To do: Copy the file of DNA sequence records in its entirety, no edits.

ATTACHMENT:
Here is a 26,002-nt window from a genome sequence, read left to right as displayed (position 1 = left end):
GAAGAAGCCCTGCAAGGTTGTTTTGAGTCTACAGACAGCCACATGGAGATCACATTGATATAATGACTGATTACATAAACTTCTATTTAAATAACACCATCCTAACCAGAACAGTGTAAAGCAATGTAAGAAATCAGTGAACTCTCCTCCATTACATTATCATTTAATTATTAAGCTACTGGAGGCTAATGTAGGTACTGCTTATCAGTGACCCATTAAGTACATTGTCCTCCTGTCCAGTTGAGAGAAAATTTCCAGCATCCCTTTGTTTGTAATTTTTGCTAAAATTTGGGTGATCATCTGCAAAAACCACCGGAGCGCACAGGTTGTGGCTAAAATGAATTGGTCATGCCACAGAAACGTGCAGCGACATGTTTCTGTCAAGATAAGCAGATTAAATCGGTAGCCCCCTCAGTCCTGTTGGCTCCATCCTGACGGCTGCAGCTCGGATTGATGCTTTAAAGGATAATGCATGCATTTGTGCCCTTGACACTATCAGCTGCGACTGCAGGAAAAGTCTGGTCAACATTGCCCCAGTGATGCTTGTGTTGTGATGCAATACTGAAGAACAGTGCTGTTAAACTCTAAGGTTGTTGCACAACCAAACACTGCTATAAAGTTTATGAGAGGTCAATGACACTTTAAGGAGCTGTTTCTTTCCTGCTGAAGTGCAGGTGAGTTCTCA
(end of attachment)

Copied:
Here is a 26,002-nt window from a genome sequence, read left to right as displayed (position 1 = left end):
GAAGAAGCCCTGCAAGGTTGTTTTGAGTCTACAGACAGCCACATGGAGATCACATTGATATAATGACTGATTACATAAACTTCTATTTAAATAACACCATCCTAACCAGAACAGTGTAAAGCAATGTAAGAAATCAGTGAACTCTCCTCCATTACATTATCATTTAATTATTAAGCTACTGGAGGCTAATGTAGGTACTGCTTATCAGTGACCCATTAAGTACATTGTCCTCCTGTCCAGTTGAGAGAAAATTTCCAGCATCCCTTTGTTTGTAATTTTTGCTAAAATTTGGGTGATCATCTGCAAAAACCACCGGAGCGCACAGGTTGTGGCTAAAATGAATTGGTCATGCCACAGAAACGTGCAGCGACATGTTTCTGTCAAGATAAGCAGATTAAATCGGTAGCCCCCTCAGTCCTGTTGGCTCCATCCTGACGGCTGCAGCTCGGATTGATGCTTTAAAGGATAATGCATGCATTTGTGCCCTTGACACTATCAGCTGCGACTGCAGGAAAAGTCTGGTCAACATTGCCCCAGTGATGCTTGTGTTGTGATGCAATACTGAAGAACAGTGCTGTTAAACTCTAAGGTTGTTGCACAACCAAACACTGCTATAAAGTTTATGAGAGGTCAATGACACTTTAAGGAGCTGTTTCTTTCCTGCTGAAGTGCAGGTGAGTTCTCA